Of the biggest stories within the crypto industry of 2019 has been the QuadrigaCX story in which hundreds of millions of dollars in customer funds were lost by the exchange after their CEO died unexpectedly being the only one having access to their cold wallet. The case saw mainstream attention and brought up the topics of security of cold wallets, the security of crypto exchanges and also sparked many fake death rumors even as the company went into bankruptcy.
Now, according to an August 16, 2019 report, users of the now-defunct exchange have requested more information considering the recent loss of 103 bitcoins during funds recovery which brings yet another twist into the complex story.
EY and QuadrigaCX
It was first reported in February 2019 that EY, one of the big four accounting firms, had been appointed by QuadrigaCX to monitor their proceedings in a creditor protection case as their third-party. At the time, the company was facing threats from customers whose money has been lost as well as an investigation into any misdeeds.
At the time, EY announced that QuadrigaCX had inadvertently transferred 103 bitcoins valued at $468,675 to their cold wallet which the company was unable to access. The tokens are now worth about a million dollars and the announcement of this caused even more frustration among users as they could not understand how the exchange could lose even more money on top of the hundreds of millions they were yet to recover.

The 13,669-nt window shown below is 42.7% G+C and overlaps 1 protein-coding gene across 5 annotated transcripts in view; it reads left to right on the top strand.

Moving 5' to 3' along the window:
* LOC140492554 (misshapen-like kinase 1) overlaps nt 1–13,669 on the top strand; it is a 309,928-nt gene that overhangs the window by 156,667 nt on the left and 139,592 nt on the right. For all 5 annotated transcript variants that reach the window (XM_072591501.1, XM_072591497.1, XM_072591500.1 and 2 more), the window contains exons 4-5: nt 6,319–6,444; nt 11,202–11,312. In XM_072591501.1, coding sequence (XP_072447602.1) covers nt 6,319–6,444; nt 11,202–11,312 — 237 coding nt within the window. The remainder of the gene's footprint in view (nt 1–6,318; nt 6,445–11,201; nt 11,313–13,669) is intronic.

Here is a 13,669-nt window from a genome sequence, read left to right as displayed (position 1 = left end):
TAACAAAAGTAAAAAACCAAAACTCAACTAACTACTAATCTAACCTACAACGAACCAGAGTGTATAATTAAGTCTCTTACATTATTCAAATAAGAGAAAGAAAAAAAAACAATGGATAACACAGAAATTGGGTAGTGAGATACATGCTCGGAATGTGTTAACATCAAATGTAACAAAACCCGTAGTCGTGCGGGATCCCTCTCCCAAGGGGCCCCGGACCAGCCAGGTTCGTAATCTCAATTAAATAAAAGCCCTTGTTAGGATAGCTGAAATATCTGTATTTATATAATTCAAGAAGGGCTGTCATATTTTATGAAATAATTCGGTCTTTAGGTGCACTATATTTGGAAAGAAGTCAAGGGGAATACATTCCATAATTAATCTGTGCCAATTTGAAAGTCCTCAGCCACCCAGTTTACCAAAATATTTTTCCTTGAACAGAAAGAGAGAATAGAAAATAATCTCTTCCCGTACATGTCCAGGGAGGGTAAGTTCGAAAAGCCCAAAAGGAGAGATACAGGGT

Now, six months after the fact, the auditor has not given any information as to how the loss of the funds occurred and tensions have continued to rise. The only information disclosed so far came from the February 2019 report in which the company declared that the loss was caused by platform setting error.
“This sounds like gross negligence to us and many of us want to hold EY accountable for what happened. […] Instead of giving us the details, they [struck] a deal with [law firm Miller Thomson] to keep the details confidential and [are] making it harder for us to hold EY accountable,” QuadrigaCX creditor Ali Mousavi said.
Another creditor has suggested that EY is not doing a proper job and does not want to explain what happened with the money and that while many people want a replacement of firms, he did not think it is going to happen. So far, EY has reportedly recovered $25 million of the money and a judge is awaiting $1.6 million in fees and costs to all the films that are involved in the case with the auditor also wanting to raise $9 million by selling the assets of the exchange’s late CEO.